Curiosity Out of Safe Mode, Ready to Resume Mars Exploration

The rover is out of safe mode as the Curiosity team prepares for next month's command moratorium

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    NEWSLETTERS

    NASA/JPL-Caltech/MSSS
    This self-portrait of NASA's Mars rover Curiosity combines 66 exposures taken by the rover's Mars Hand Lens Imager (MAHLI) during the 177th Martian day, or sol, of Curiosity's work on Mars (Feb. 3, 2013).

    Rover Curiosity is out of safe mode and ready to resume its mission on the surface of Mars, scientists announced Tuesday.

    The rover had been in safe mode for about two days so the rover team could analyze a software issue. The automated safe-mode trigger was activated when a command file did not pass a size check conducted by the rover's protective software.

    The issue was addressed and scientists "know how to prevent it from happening again," according to a news release from Jet Propulsion Laboratory.

    "We expect to get back to sample-analysis science by the end of the week," said mission manager Jennifer Trosper of Southern California's JPL.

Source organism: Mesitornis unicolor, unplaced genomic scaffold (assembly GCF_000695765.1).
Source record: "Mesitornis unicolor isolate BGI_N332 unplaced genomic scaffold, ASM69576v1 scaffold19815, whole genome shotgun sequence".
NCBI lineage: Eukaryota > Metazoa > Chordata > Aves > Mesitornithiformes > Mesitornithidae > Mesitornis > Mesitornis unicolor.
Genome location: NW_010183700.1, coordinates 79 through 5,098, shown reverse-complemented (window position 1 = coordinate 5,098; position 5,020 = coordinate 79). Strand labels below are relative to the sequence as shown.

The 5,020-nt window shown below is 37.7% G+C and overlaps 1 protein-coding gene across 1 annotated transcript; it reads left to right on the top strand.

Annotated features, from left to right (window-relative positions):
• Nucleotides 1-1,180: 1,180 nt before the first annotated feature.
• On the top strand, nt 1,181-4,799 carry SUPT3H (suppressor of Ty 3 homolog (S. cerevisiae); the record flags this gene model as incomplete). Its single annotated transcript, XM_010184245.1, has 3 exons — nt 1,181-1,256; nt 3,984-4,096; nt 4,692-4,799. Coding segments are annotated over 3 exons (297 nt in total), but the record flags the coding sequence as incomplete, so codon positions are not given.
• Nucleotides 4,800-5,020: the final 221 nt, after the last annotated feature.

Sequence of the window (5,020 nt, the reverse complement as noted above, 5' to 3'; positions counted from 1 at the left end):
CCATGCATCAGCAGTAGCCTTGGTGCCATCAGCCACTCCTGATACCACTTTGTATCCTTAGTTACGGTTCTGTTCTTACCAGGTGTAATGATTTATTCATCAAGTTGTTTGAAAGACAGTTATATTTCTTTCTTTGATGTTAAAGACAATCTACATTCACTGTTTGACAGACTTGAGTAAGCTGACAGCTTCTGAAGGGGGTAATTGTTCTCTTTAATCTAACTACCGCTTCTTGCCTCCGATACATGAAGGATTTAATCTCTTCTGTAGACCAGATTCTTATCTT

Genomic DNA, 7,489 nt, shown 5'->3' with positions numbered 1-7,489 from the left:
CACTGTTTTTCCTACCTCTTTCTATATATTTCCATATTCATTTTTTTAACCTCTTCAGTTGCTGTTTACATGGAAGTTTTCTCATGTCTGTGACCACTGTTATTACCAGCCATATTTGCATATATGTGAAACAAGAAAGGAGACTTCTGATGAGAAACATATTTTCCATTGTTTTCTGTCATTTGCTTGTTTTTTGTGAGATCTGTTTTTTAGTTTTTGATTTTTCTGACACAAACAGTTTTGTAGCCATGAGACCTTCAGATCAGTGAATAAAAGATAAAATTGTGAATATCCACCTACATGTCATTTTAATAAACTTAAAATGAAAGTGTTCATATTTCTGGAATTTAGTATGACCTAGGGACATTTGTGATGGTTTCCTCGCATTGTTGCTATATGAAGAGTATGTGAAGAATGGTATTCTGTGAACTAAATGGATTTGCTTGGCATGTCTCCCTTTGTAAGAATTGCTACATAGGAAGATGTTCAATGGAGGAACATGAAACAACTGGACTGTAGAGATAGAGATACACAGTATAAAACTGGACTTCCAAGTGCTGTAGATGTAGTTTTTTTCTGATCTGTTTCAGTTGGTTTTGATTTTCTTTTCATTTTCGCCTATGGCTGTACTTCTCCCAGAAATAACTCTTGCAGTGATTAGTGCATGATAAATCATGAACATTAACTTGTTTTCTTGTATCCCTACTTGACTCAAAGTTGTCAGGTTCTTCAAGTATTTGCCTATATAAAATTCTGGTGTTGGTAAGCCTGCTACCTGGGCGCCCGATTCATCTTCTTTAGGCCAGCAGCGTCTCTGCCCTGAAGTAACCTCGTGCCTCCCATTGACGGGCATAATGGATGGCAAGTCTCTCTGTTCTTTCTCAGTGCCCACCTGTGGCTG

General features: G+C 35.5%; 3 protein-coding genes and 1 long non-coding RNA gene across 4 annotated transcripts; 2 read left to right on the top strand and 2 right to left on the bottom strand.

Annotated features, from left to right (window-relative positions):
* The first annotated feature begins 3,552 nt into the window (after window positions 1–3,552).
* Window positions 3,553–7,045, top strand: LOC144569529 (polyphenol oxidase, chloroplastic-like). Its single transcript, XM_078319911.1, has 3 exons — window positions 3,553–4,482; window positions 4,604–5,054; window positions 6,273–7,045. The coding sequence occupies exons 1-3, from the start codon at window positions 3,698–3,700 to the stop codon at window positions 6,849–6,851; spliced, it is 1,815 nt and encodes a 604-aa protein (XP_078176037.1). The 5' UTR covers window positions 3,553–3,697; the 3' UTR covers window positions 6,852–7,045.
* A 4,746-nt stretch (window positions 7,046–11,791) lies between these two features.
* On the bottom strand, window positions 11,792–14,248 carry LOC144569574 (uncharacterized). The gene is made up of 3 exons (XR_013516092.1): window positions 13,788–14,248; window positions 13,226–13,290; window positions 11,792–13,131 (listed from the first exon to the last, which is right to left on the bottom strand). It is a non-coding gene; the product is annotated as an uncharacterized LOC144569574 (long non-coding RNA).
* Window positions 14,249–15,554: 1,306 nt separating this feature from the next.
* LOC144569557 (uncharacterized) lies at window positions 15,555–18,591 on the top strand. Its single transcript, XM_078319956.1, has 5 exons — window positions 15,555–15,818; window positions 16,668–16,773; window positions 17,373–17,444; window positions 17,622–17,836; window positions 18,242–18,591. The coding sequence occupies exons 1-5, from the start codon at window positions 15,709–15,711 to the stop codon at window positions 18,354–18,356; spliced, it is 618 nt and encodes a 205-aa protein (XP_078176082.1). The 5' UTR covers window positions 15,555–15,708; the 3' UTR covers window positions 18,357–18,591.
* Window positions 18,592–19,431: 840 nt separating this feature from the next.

Scientists plan to test the rover's now-active B-side computer -- Curiosity has redundant computer systems A and B -- to make sure it responds to information sent last week regarding the position of the rover's robotic arm. The arm will be commanded to move, something last done using the rover's A-side computer.

    The rover was switched from A-side to B Feb. 28 after a memory glitch on the A-side. A-side was restored earlier this month, and it has now become Curiosity's back-up, if needed.

    The switch back to active mode comes just before engineers place a planned moratorium on transmitting commands to the rover. The moratorium will last for most of April because Mars will pass behind the sun as seen from Earth.

    The move is a precaution to prevent commands from being corrupted before they reach Curiosity.

    The command blackout comes after an exciting month of discovery for Curiosity and the rover team. Last week, the team revealed that analysis of a powdery sample of rock drilled from near Curiosity's landing site shows conditions were once suited for ancient life on Mars.